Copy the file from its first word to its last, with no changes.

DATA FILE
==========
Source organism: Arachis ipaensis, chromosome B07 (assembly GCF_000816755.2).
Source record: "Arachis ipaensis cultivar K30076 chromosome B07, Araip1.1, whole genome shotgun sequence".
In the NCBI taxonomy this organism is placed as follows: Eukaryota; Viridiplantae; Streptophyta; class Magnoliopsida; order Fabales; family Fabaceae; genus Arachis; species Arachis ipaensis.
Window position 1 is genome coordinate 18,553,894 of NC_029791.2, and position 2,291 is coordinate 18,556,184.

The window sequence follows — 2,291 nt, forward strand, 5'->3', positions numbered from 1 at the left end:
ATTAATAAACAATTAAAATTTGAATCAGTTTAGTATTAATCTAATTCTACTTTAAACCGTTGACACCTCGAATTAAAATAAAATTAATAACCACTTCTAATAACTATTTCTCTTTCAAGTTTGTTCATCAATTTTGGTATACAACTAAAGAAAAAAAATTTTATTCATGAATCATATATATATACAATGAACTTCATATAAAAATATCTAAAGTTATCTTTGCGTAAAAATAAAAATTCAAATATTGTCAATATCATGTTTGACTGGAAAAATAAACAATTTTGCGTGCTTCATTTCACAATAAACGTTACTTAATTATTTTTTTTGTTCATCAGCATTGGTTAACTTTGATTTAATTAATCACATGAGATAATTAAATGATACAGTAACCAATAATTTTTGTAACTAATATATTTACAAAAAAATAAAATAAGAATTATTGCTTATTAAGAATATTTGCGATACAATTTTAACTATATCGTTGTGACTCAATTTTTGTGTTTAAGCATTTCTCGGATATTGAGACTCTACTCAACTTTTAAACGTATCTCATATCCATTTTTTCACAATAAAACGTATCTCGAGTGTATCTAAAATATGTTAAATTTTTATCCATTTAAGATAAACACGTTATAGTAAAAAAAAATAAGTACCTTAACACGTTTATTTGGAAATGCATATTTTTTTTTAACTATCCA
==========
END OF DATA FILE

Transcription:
Source organism: Arachis ipaensis, chromosome B07 (assembly GCF_000816755.2).
Source record: "Arachis ipaensis cultivar K30076 chromosome B07, Araip1.1, whole genome shotgun sequence".
In the NCBI taxonomy this organism is placed as follows: Eukaryota; Viridiplantae; Streptophyta; class Magnoliopsida; order Fabales; family Fabaceae; genus Arachis; species Arachis ipaensis.
Window position 1 is genome coordinate 18,553,894 of NC_029791.2, and position 2,291 is coordinate 18,556,184.

The window sequence follows — 2,291 nt, forward strand, 5'->3', positions numbered from 1 at the left end:
ATTAATAAACAATTAAAATTTGAATCAGTTTAGTATTAATCTAATTCTACTTTAAACCGTTGACACCTCGAATTAAAATAAAATTAATAACCACTTCTAATAACTATTTCTCTTTCAAGTTTGTTCATCAATTTTGGTATACAACTAAAGAAAAAAAATTTTATTCATGAATCATATATATATACAATGAACTTCATATAAAAATATCTAAAGTTATCTTTGCGTAAAAATAAAAATTCAAATATTGTCAATATCATGTTTGACTGGAAAAATAAACAATTTTGCGTGCTTCATTTCACAATAAACGTTACTTAATTATTTTTTTTGTTCATCAGCATTGGTTAACTTTGATTTAATTAATCACATGAGATAATTAAATGATACAGTAACCAATAATTTTTGTAACTAATATATTTACAAAAAAATAAAATAAGAATTATTGCTTATTAAGAATATTTGCGATACAATTTTAACTATATCGTTGTGACTCAATTTTTGTGTTTAAGCATTTCTCGGATATTGAGACTCTACTCAACTTTTAAACGTATCTCATATCCATTTTTTCACAATAAAACGTATCTCGAGTGTATCTAAAATATGTTAAATTTTTATCCATTTAAGATAAACACGTTATAGTAAAAAAAAATAAGTACCTTAACACGTTTATTTGGAAATGCATATTTTTTTTTAACTATCCA